Need a Root Canal? Here’s What You Can Expect

Toothaches can be quite uncomfortable. Nobody can deny this. The best way to deal with dental pain is to prevent it from occurring in the first place. Regular checkups and cleanings with Dr. Mott can help keep your teeth and gums clean, healthy, and pain-free. We realize, however, that sometimes things happen and tooth pain is inevitable.

There are times when a root canal is the best possible course of treatment for particular dental ailments. Root canals have a history of being one of the most vilified dental procedures of all-time. There are so many joke and stories swirling around about root canals that people tend to avoid them altogether unless their dental issues prove so excruciating that they are forced to face their fears.

But, are root canals really so scary? Is there any truth to the stories people tell about them? We’re here today to solve that mystery and put your mind at ease once and for all concerning root canals. Let’s get started…

Before building up huge amounts of anxiety about whether or not you need a root canal, let’s discuss some of the times dentists opt to perform this procedure.

Reasons You May Need a Root Canal

Root canals become necessary when the natural cavity surrounded by pulp within one’s tooth where the nerve resides becomes infected. When a bacterial infection attacks this cavity, the bacteria in question produce a gas that exerts pressure upon the tooth’s nerve. It is because of this pressure that pain manifests.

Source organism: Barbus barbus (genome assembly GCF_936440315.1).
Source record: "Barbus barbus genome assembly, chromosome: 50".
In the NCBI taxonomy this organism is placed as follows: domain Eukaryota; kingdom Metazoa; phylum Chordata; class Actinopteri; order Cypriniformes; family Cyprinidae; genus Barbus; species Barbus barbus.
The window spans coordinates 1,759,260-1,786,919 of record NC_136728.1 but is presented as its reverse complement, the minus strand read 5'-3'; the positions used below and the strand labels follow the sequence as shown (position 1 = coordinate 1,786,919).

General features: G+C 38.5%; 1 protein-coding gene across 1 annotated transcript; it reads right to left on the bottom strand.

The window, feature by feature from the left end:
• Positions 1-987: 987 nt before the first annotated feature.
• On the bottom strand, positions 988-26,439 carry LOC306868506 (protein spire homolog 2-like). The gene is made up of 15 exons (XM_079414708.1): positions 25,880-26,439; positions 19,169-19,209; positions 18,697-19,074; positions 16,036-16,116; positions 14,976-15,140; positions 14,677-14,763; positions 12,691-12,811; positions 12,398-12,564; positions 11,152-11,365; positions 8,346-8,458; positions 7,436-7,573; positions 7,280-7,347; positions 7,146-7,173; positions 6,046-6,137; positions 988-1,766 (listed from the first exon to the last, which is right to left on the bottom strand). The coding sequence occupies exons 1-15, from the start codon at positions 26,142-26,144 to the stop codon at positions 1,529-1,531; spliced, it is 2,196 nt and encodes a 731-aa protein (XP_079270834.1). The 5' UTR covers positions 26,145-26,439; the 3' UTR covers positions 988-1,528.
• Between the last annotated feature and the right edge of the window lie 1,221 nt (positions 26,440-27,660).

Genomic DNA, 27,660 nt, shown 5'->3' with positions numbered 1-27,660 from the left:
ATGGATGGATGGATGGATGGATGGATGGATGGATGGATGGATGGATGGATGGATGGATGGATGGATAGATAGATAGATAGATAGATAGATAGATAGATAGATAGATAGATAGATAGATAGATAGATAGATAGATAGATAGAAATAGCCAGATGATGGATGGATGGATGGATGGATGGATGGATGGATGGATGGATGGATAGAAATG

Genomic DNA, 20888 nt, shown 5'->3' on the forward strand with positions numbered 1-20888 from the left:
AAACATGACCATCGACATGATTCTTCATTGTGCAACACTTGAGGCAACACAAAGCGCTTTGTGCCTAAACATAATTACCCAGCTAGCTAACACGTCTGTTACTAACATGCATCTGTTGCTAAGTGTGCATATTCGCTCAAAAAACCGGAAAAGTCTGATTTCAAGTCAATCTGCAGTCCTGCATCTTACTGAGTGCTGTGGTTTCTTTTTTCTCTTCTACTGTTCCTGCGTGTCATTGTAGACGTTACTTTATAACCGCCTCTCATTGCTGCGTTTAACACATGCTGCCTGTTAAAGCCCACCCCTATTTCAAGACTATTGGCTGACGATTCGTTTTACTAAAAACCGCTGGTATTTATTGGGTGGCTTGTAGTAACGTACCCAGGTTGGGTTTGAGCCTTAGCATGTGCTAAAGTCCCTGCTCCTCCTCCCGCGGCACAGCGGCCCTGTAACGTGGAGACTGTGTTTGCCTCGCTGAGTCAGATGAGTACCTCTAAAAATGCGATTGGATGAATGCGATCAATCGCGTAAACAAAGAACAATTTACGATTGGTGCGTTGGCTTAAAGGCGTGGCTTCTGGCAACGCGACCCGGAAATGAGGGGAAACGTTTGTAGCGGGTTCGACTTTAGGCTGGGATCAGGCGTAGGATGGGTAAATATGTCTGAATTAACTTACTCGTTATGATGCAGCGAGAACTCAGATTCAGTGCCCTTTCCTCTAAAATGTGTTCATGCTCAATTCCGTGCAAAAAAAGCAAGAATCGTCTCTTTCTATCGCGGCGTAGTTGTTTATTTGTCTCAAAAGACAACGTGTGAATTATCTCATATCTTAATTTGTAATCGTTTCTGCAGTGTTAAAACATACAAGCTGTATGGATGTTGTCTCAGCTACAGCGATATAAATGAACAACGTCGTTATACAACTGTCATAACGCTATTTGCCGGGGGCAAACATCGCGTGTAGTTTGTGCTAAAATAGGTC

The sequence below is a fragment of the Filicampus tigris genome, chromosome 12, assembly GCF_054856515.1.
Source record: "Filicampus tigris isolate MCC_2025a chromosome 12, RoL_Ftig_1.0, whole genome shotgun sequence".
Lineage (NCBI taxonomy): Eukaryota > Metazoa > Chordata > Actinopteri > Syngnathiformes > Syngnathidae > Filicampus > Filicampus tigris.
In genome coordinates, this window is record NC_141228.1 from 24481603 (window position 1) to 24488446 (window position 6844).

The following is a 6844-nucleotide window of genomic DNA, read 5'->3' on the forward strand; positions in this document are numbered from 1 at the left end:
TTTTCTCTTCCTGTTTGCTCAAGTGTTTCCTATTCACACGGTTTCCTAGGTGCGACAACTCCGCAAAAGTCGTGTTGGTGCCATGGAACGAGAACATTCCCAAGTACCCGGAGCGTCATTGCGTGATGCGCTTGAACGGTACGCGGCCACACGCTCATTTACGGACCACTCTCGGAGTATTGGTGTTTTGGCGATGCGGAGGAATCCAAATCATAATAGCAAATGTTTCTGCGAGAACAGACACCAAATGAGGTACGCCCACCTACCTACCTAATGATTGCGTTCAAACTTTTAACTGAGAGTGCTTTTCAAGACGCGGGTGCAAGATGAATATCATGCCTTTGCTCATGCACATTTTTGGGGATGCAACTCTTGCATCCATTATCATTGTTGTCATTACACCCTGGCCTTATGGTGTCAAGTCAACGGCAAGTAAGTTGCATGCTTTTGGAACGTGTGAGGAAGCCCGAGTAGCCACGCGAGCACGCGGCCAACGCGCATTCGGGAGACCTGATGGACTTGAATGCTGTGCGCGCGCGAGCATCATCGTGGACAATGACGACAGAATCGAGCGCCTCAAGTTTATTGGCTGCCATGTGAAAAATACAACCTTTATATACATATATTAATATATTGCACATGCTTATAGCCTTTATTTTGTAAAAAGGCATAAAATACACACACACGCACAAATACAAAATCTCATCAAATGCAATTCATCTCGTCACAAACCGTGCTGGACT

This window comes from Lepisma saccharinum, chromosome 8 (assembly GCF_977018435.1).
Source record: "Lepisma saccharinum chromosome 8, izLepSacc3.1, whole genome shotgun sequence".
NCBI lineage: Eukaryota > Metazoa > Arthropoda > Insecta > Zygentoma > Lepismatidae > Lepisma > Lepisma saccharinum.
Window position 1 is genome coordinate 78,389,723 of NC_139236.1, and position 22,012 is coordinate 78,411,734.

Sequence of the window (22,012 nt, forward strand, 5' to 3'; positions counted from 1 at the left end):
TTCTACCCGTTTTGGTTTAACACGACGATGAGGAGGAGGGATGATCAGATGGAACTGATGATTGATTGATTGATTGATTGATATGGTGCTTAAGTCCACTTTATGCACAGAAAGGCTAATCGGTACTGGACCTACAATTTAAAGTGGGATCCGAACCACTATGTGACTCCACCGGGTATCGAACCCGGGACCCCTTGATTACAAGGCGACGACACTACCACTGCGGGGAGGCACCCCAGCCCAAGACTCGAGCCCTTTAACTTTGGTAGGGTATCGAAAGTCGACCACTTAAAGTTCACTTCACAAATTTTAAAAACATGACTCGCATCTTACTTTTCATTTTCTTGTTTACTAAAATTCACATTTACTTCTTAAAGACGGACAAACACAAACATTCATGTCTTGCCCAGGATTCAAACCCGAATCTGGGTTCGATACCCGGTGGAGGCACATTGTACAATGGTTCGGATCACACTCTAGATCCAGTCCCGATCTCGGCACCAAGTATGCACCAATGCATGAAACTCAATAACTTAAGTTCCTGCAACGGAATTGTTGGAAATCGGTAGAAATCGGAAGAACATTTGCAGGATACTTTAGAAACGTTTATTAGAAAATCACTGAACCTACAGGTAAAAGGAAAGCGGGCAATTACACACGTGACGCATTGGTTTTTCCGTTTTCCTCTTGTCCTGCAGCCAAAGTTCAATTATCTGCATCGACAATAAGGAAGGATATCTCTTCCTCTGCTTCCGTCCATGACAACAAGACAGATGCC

Some people have been known to struggle with additional symptoms such swelling of the face and neck. The excruciating pain resulting from these infections isn’t always immediate. Most people first struggle with mild levels of discomfort which manifest whenever they are eating or drinking.

Rather than waiting for the pain to emerge, such problems can be identified using an X-ray, at which point you could come in to see Dr. Mott and seek treatment.

What Exactly is a Root Canal?

The term refers to a dental procedure during which the nerve of a tooth (and the pulp surrounding it) are removed. As scary as it may sound, this procedure will not affect the health of your tooth. The nerve and the pulp in your cavity only exist to fulfill sensory purposes. This nerve is the reason you can feel hot and cold temperatures around your teeth. Removing the nerve will do little to affect the health of your tooth.